$\displaystyle \begin{array}{ll} \displaystyle M_X(t)=\biggl(\frac{1}{1-\theta t} \biggr)^\alpha & \ \ \ \ \ \displaystyle t<\frac{1}{\theta} \\ \text{ } & \text{ } \\ \displaystyle M_Y(t)=\biggl(\frac{\beta}{\beta- t} \biggr)^\alpha & \ \ \ \ \ \displaystyle t<\beta \end{array}$

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Mode

$\displaystyle \begin{array}{ll} \displaystyle \theta \ (\alpha-1) & \ \ \ \ \ \alpha>1 \ \text{else } 0 \\ \text{ } & \text{ } \\ \displaystyle \frac{\alpha-1}{\beta} & \ \ \ \ \ \alpha>1 \ \text{else } 0 \end{array}$

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Coefficient of Variation

$\displaystyle CV = \frac{1}{\sqrt{\alpha}}$

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Coefficient of Skewness

$\displaystyle \gamma = \frac{2}{\sqrt{\alpha}}$

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Kurtosis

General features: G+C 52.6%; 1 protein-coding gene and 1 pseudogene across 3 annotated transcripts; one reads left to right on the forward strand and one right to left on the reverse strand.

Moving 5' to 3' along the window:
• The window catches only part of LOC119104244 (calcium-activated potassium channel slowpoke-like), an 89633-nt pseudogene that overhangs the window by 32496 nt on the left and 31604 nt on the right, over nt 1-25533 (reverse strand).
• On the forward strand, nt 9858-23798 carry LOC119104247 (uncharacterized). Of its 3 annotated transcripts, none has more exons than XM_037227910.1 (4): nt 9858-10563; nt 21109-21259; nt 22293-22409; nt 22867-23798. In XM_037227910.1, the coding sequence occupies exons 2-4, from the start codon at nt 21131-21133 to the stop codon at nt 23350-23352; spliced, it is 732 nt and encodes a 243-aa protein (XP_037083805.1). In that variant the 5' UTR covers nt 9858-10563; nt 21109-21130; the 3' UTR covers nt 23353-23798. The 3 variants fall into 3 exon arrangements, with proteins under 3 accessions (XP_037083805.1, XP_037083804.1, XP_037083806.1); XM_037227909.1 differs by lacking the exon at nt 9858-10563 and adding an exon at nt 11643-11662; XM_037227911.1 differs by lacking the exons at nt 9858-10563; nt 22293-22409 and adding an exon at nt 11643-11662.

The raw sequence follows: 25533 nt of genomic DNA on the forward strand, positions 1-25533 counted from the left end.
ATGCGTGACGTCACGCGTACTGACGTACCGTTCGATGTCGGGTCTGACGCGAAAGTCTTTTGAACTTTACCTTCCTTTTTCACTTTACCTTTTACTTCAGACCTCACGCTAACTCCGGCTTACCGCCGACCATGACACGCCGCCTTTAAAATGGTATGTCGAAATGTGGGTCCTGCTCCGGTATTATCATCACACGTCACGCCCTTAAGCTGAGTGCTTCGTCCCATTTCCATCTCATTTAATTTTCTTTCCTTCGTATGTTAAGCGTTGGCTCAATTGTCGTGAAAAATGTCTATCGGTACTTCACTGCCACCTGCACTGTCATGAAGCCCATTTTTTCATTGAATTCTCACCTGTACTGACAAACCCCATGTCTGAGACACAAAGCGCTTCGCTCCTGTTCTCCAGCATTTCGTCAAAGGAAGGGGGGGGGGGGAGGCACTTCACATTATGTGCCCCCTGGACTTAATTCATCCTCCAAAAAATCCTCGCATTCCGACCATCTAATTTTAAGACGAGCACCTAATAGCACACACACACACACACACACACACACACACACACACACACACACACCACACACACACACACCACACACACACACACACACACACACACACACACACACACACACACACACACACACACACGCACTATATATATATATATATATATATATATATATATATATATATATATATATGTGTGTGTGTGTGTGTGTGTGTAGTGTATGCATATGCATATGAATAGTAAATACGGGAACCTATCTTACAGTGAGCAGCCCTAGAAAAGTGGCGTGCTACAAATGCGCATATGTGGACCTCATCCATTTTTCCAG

$\displaystyle \begin{array}{ll} \displaystyle 3+\frac{6}{\alpha} & \ \ \ \ \ \text{Kurtosis} \\ \text{ } & \text{ } \\ \displaystyle \frac{6}{\alpha} & \ \ \ \ \ \text{Excess Kurtosis} \end{array}$

There is no simple closed form for the cumulative distribution function, except for the case of $\alpha=1$ (i.e. the exponential distribution) and the case of $\alpha$ being a positive integer (see next post). As a result, the distributional quantities that required solving for $x$ in the CDF have no closed form, e.g. median and other percentiles. As stated above, the CDF can be expressed using the incomplete gamma function, which can be estimated numerically. For the distributional quantities with no closed form, either use numerical estimation or use software.